3. Because a calling is held strictly on a temporary basis, where one person serving may have both the time and energy to get their ward/ quorum/ relief society/ youth involved in a long-term project, there is a disincentive to do so: we don’t know how long we will be serving in that role, and if our successor is unable to meet that commitment, that could be more damaging in the long-term.
  4. An inherent reluctance to create formal links with organisations where standards may differ, and whether or not, and from whom permission should be sought.

So I have a lot of sympathy for the view, that here we have full-time missionaries essentially wasting much of the day with no-one to teach, and why not put them into those serving-the-community roles that could give the church a much-needed face in the community as a whole. Nonetheless, I read one comment I can no longer locate (apologies to that commenter), where initial disappointment was expressed about there being no great change to service opportunities for missionaries was followed by a remark that they had then felt that this was something they should be doing themselves, not an expectation for the missionaries.

It has been my observation that each stake, ward and branch differs enormously in how they serve the local community, and individual members do much on their own. We have the opportunity, along with the rest of the population, where appropriate, to serve as school governors, local magistrates, as part of a neighbourhood or community association, or for a variety of charities requiring volunteers.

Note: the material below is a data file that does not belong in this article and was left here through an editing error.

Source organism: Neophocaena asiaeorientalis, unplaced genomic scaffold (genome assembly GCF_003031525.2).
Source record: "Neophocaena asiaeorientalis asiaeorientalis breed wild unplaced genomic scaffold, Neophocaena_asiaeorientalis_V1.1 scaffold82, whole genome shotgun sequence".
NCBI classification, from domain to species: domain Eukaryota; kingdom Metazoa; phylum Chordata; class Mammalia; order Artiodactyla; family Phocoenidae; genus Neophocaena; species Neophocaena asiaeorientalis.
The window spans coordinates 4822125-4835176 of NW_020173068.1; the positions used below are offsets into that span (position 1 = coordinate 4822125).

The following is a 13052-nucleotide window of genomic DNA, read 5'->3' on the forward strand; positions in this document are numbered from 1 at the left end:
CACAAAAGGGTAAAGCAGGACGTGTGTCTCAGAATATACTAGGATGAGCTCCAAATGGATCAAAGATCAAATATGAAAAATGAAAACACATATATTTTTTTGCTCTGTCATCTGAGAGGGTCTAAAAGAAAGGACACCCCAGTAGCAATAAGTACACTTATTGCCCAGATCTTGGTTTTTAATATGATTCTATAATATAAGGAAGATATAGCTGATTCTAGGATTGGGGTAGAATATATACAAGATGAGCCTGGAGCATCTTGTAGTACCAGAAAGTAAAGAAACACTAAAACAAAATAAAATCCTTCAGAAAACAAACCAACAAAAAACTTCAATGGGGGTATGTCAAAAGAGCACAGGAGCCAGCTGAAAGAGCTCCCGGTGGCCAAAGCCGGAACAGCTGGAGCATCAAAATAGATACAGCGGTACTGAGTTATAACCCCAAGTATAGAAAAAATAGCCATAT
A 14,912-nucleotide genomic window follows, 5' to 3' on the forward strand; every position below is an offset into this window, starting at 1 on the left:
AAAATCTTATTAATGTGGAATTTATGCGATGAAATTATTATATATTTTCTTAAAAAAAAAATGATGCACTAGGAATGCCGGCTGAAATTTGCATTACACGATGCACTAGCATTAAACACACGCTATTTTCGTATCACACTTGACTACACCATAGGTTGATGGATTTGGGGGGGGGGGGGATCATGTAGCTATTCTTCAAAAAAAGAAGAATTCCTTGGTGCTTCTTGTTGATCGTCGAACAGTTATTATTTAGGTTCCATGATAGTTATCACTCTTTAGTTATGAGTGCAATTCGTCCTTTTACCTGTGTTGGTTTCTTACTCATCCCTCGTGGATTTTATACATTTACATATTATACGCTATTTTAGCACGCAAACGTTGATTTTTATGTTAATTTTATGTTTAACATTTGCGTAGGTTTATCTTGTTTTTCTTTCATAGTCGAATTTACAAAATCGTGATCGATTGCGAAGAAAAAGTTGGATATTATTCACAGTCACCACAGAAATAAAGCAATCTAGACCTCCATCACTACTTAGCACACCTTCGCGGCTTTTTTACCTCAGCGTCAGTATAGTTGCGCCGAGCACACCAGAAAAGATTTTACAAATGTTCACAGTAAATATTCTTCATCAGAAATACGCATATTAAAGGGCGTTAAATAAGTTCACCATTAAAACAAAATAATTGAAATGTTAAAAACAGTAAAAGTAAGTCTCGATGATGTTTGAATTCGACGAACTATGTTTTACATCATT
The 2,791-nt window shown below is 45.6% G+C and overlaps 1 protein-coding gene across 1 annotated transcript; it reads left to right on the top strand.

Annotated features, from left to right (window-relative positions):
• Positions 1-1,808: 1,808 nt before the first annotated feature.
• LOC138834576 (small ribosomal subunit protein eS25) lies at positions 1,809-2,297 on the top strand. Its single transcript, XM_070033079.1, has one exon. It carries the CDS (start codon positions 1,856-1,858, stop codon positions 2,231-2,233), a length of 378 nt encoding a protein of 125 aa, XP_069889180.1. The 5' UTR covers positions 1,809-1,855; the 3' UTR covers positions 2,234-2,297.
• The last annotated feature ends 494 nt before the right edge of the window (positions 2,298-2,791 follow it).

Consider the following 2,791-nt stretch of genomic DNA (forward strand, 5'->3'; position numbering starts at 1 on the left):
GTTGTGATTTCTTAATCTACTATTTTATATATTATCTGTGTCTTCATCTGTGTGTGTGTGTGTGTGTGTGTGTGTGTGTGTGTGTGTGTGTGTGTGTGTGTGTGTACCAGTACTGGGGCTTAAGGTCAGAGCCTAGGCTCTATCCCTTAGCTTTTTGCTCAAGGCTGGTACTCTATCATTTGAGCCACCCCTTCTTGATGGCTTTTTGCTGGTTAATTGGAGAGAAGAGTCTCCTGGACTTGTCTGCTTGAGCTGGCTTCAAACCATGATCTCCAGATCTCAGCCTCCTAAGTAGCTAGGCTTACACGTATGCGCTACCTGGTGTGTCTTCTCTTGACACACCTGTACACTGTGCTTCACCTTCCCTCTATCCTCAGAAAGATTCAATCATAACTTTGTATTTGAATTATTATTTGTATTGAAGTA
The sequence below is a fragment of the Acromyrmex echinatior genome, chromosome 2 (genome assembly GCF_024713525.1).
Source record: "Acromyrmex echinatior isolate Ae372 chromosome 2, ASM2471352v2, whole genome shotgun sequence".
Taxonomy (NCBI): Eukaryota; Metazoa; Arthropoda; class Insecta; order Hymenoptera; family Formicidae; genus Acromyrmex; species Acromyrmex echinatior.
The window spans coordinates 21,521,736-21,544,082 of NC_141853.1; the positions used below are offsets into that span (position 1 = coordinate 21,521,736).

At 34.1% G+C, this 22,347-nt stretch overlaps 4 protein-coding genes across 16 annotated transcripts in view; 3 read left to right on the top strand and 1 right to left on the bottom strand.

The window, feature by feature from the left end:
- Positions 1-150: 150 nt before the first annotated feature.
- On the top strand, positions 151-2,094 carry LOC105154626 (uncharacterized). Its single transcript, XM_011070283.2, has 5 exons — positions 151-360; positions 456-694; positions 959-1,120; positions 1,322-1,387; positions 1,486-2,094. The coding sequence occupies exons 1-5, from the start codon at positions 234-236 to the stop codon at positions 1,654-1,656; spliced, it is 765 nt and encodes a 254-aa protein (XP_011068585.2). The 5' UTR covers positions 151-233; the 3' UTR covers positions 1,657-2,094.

In my own ward, our Relief Society has worked as a one off to provide, hygiene and children’s kits for a local women’s refuge. We are not the only ward to have done this. Other ward Relief Societies have served local charitable institutions by baking for a party, and knitting or sewing. All of this has been done on a project by project basis.

At a stake level there is the annual ‘Helping Hands’ day. Personally I have an aversion to being required to wear an identifying tabard, but there’s no doubt it creates visibility. One report describes a project which illustrates how a ‘Helping Hands’ project can develop from a member’s individual voluntary service. At a multi-stake level, we have in the past prepared school kits, making and filling bags, for school children in parts of Africa. Last year members and missionaries in various stakes participated in the annual Poppy appeal for the Royal British Legion, manning collection tins. I have been a member of and am also aware of several wards and stakes that have been involved over several years, along with local schools and churches, in providing filled shoe-boxes for the annual Samaritan’s Purse Operation Christmas Child.

Perhaps, just as members are called to work in our Family History Centres, we need to look at a calling for someone to serve as a local community charity liaison officer. Over time, given our apparent aversion to developing formal ties with outside agencies, we can perhaps come to be seen as an organisation that can be turned to for assistance with one-off projects.

  • Should we concentrate our efforts on the things we do well, like our Family History Centres, and leave serving the poor and needy in the local community to all those other religious communities who are doing that so well already?
  • How is community service working in your ward or branch and stake?
  • Do you feel it’s enough?
  • Would a charity liaison officer help or hinder with the 4th mission of the church?